The 10 Best Window Fans

Updated May 18, 2018 by Christopher Thomas

10 Best Window Fans
Best High-End
Best Mid-Range
Best Inexpensive
We spent 40 hours on research, videography, and editing, to review the top selections for this wiki. Window fans are a great way to exhaust stale air from rooms or create a cool breeze inside, and they can be particularly effective alongside an air conditioner or evaporative cooler. Offered in a number of sizes, with varying levels of power and control, one of these selections will fit in your building's frames and ensure maximum ventilation in the home or the workplace. When users buy our independently chosen editorial picks, we may earn commissions to support our work. Skip to the best window fan on Amazon.

10. Lasko Twin

Thanks to convenient, snap-on feet, the Lasko Twin adapts well to the floor or a table, which could come in handy in a workshop or garage. It's not an extremely powerful model, but it does a decent job of moving air on a budget.
  • well-balanced 3-inch blades
  • doesn't fit in some small frames
  • easily clogged by dust
Brand Lasko
Model 2137
Weight 5.8 pounds
Rating 3.9 / 5.0

9. Cool Works 5280A

While it is a rather simplistic design, the extremely budget-friendly Cool Works 5280A is great for ventilating a small patio or smoking room. It lacks most features, aside from high and low speed settings, but it's decently effective, considering the low cost.
  • rain-resistant construction
  • manually reversible operation
  • too noisy for sleeping
Brand CoolWorks
Model F-5280A
Weight 5.5 pounds
Rating 4.0 / 5.0

8. Air King Storm Guard

The Air King Storm Guard boasts an energy-efficient, split-capacitor design, and is made of high impact styrene, so it can handle a lot of wear and tear. It features pivoting louvers that block rain and pests when the unit is not in use.
  • lightweight and easy to move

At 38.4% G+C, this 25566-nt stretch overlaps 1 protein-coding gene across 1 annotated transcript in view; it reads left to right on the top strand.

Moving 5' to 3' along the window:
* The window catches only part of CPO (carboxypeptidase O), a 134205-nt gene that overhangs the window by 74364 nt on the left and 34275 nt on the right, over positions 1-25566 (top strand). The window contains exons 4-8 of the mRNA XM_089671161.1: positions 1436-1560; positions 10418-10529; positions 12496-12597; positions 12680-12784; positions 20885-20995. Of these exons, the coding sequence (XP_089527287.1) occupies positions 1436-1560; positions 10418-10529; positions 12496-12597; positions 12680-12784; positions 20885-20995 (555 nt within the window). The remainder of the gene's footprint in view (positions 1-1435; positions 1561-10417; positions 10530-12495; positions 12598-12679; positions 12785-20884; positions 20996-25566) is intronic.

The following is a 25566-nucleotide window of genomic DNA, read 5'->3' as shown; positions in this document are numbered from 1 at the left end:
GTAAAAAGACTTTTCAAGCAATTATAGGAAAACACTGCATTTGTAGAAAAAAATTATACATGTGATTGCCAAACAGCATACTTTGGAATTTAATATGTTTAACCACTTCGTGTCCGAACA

• great for commercial environments
  • not intended for small rooms
Brand Air King
Model 9155
Weight 13.6 pounds
Rating 3.7 / 5.0

7. Holmes HAWF-2041

Because it's relatively quiet on low, the Holmes HAWF-2041 is good for keeping a bedroom ventilated at night. Each side has 3 speed settings, as well as separate exhaust and intake toggles, all of which are analog and won't break or short out.
  • straightforward and easy to use
  • price is on the low side
  • somewhat difficult to clean
Brand Holmes
Model HAWF-2041
Weight 8.4 pounds
Rating 4.0 / 5.0

6. Air King Pivoting

The Air King Pivoting is essentially a floor fan that's been modified to use its legs as a temporary mounting bracket. Simply rotate it 90 degrees, close the sash on top of it, and point it wherever you want to channel the breeze.
  • just under 19 inches wide
  • 120v single-phase ac motor
  • effective but rather costly
Brand Air King
Model 9935
Weight pending
Rating 4.4 / 5.0

5. Bionaire Thin

On average, the Bionaire Thin is 25% more compact than its competitors, perfect for shallow or horizontally oriented windows. Its trio of 6-inch fans are remarkably quiet, though you will have to turn the whole thing around to reverse the flow.
  • great for small apartments
  • digital and manual versions offered
  • not the most reliable choice
Brand Bionaire
Model BWF0522M
Weight 7 pounds
Rating 4.4 / 5.0

4. Lasko 2155A